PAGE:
Chinese Medicine

What is Chinese medicine?

Traditional Chinese medicine (TCM) is thousands of years old and has changed little over the centuries. As a complete system of health care, Chinese medicine's basic concept is that a vital force of life surges through the body (also called Qi). Any imbalance to this life force can cause disease and illness, according to Chinese medicine. The imbalance, in turn, is caused by an imbalance in the opposite and complementary forces that make up the life force called yin and yang.

TCM is over 5,000 years old, and traces its roots back to the ancient Taoist philosophy. Ancient Chinese believed that humans are microcosms of the larger, surrounding universe, and are interconnected with nature and subject to its forces. Balance between health and disease is a key concept of this perception, and TCM treatment seeks to restore this balance through treatment specific to the individual. 

To regain balance, the belief is that the balance between the internal body organs and the external elements of earth, fire, water, wood, and metal must be adjusted.

Treatment to regain balance may involve:

  • Acupuncture

  • Moxibustion (the burning of herbal leaves on or near the body)

  • Cupping (the use of warmed glass jars to create suction on certain points of the body)

  • Massage

  • Herbal remedies

  • Movement and concentration exercises (such as tai chi)

TCM practices traditionally involve these steps to assess a person's condition: observation (especially the tongue), hearing or smelling, asking or interviewing, and touching or palpating (especially the pulse).

Acupuncture is a component of TCM in Western medicine and is considered to be established in certain settings because it has received the most study. Some herbal treatments used in TCM can function as medications and may have serious side effects. In 2004, for example, the FDA banned the sale of dietary supplements containing ephedra due to complications, such as heart attack and stroke. Ephedra is a Chinese herb used in dietary supplements for weight loss and performance enhancement. However, the ban does not apply to TCM remedies or to herbal teas.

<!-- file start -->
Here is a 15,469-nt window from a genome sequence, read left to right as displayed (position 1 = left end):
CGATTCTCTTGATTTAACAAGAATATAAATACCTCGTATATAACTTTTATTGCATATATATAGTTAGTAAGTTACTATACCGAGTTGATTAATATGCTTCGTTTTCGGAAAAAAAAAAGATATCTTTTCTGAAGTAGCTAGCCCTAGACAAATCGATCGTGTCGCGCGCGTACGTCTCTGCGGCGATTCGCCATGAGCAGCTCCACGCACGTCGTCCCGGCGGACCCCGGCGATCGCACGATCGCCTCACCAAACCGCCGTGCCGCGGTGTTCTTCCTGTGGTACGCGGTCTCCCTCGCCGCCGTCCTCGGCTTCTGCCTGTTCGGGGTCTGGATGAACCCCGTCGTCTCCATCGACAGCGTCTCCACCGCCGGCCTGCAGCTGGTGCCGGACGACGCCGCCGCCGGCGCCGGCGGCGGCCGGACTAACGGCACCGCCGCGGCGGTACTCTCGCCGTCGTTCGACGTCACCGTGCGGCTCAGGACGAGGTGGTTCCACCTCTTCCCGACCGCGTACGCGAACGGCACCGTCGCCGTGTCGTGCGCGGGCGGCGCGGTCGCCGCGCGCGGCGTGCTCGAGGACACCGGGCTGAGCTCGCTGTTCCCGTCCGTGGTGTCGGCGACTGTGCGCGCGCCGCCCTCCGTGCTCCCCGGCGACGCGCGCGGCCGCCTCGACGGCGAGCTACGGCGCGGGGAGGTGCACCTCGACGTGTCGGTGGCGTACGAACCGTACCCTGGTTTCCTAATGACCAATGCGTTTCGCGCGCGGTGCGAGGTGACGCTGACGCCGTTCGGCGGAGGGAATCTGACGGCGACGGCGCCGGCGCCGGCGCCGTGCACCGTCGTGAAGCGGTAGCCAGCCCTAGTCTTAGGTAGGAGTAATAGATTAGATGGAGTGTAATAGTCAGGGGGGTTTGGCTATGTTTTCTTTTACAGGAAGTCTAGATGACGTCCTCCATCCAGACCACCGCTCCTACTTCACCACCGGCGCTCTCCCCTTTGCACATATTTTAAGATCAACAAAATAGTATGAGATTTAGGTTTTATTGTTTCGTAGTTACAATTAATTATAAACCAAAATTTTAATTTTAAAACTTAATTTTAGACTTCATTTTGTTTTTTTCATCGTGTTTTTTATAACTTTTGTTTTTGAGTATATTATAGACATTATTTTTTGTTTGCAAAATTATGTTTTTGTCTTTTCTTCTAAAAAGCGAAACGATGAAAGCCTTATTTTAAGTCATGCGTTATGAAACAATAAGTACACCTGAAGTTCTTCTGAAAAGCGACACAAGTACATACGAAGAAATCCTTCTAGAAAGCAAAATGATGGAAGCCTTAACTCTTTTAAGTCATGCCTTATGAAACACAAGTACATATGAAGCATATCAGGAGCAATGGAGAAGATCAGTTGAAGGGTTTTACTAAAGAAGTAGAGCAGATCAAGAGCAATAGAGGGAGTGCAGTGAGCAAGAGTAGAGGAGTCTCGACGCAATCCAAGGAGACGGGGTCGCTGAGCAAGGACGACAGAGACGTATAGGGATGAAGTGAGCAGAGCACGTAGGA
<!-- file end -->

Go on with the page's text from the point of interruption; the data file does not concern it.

If you are thinking of using TCM, a certified practitioner is your safest choice. The federally recognized Accreditation Commission for Acupuncture and Oriental Medicine (ACAOM) accredits schools that teach acupuncture and TCM, and about one-third of the states that license acupuncture require graduation from an ACAOM-accredited school. The National Certification Commission for Acupuncture and Oriental Medicine offers separate certification programs in acupuncture, Chinese herbology, and Oriental bodywork.

TCM should not be used as a replacement for traditional treatment, especially for serious conditions, but it may be beneficial when used as complementary therapy. Since some TCM herbal medications can interfere or provoke toxicity when combined with Western medications, you should inform your doctor if you are using TCM.